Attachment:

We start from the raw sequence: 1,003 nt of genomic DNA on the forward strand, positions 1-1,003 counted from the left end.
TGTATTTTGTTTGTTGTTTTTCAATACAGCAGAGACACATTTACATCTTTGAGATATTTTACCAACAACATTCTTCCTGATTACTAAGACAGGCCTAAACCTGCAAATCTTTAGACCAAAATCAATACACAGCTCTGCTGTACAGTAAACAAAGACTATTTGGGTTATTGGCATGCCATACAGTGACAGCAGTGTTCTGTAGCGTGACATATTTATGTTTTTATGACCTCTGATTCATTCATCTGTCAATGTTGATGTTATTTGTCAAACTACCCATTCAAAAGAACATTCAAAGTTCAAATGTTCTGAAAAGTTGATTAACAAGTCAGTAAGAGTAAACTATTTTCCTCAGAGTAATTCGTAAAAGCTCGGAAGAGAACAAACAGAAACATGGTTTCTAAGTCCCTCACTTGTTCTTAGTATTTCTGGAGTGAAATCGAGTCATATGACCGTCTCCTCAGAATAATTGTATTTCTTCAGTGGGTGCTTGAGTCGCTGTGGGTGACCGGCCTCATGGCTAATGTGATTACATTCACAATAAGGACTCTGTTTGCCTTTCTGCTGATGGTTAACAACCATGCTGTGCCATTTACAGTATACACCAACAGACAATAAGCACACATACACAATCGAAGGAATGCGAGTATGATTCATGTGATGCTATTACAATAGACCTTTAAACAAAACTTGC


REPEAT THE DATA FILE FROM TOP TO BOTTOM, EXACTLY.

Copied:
We start from the raw sequence: 1,003 nt of genomic DNA on the forward strand, positions 1-1,003 counted from the left end.
TGTATTTTGTTTGTTGTTTTTCAATACAGCAGAGACACATTTACATCTTTGAGATATTTTACCAACAACATTCTTCCTGATTACTAAGACAGGCCTAAACCTGCAAATCTTTAGACCAAAATCAATACACAGCTCTGCTGTACAGTAAACAAAGACTATTTGGGTTATTGGCATGCCATACAGTGACAGCAGTGTTCTGTAGCGTGACATATTTATGTTTTTATGACCTCTGATTCATTCATCTGTCAATGTTGATGTTATTTGTCAAACTACCCATTCAAAAGAACATTCAAAGTTCAAATGTTCTGAAAAGTTGATTAACAAGTCAGTAAGAGTAAACTATTTTCCTCAGAGTAATTCGTAAAAGCTCGGAAGAGAACAAACAGAAACATGGTTTCTAAGTCCCTCACTTGTTCTTAGTATTTCTGGAGTGAAATCGAGTCATATGACCGTCTCCTCAGAATAATTGTATTTCTTCAGTGGGTGCTTGAGTCGCTGTGGGTGACCGGCCTCATGGCTAATGTGATTACATTCACAATAAGGACTCTGTTTGCCTTTCTGCTGATGGTTAACAACCATGCTGTGCCATTTACAGTATACACCAACAGACAATAAGCACACATACACAATCGAAGGAATGCGAGTATGATTCATGTGATGCTATTACAATAGACCTTTAAACAAAACTTGC